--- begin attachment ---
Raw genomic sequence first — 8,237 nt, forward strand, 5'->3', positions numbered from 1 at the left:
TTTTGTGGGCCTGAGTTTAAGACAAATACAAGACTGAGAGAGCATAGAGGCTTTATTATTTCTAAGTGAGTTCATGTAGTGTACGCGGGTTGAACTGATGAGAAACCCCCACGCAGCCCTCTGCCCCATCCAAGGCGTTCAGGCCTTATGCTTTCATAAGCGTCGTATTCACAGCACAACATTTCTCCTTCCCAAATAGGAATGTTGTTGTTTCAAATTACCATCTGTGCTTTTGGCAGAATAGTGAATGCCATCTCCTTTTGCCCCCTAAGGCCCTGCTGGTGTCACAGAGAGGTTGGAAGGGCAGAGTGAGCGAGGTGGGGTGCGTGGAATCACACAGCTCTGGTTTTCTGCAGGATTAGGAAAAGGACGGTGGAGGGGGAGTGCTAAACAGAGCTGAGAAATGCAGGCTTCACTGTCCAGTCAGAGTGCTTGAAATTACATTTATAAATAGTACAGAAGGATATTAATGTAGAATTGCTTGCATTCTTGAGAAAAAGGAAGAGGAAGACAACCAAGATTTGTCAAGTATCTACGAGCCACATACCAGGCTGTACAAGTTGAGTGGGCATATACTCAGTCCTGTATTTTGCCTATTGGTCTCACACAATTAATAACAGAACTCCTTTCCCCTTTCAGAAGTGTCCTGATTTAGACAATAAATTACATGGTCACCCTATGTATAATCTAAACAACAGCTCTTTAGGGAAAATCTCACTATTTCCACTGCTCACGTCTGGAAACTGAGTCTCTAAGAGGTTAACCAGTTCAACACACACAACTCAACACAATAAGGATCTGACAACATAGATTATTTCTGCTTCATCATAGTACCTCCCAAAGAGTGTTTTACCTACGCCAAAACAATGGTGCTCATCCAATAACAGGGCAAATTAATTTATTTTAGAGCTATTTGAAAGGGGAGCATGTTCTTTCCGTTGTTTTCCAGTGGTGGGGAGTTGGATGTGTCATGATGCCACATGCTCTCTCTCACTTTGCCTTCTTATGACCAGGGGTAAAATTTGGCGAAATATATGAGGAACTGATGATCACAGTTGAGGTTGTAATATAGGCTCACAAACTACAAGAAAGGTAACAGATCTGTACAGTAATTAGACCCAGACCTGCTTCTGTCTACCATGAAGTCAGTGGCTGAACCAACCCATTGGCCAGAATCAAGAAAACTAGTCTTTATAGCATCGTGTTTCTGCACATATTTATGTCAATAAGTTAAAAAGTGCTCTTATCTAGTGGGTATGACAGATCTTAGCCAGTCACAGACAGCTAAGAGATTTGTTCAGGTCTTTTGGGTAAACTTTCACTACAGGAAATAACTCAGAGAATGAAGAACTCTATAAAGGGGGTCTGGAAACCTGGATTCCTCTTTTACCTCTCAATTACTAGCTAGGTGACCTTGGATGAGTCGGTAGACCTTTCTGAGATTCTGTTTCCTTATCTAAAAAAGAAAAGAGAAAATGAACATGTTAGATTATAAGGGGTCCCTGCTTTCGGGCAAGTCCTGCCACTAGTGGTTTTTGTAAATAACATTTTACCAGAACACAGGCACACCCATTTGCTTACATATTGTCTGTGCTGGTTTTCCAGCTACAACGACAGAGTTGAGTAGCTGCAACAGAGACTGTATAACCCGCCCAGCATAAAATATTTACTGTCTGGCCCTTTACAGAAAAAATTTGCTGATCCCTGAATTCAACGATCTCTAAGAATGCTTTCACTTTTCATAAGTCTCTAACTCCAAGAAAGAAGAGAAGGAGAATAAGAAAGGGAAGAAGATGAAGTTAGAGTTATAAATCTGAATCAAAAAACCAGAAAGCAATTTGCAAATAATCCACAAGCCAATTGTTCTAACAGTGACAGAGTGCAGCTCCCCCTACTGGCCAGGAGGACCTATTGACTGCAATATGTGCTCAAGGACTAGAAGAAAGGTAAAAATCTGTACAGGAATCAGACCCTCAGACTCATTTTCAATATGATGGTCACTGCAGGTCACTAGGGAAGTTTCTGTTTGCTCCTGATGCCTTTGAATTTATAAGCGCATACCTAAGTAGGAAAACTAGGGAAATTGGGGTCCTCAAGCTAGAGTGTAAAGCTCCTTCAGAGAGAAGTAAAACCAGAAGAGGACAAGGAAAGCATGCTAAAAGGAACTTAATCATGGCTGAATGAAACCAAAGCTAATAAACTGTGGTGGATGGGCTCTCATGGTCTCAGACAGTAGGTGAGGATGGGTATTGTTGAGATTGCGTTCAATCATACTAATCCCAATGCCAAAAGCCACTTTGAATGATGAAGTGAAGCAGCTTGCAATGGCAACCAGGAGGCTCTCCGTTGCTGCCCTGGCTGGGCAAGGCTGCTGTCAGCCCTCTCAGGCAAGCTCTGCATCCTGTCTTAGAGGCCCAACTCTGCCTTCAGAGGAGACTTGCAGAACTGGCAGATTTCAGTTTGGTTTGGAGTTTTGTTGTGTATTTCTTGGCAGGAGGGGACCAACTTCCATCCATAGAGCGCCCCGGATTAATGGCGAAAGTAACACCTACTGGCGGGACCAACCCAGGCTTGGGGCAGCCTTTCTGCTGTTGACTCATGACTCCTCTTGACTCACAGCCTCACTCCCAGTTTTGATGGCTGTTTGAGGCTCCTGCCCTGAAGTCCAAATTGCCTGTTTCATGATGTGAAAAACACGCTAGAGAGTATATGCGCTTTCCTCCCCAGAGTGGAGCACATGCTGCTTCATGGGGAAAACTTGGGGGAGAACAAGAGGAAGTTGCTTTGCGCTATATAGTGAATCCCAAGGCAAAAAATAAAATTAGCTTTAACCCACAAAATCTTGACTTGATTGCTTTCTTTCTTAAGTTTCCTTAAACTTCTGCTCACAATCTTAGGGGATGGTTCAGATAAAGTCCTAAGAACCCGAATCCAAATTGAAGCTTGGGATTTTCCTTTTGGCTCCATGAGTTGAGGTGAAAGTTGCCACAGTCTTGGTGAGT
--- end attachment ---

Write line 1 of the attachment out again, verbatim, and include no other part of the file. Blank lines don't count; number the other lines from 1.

Raw genomic sequence first — 8,237 nt, forward strand, 5'->3', positions numbered from 1 at the left: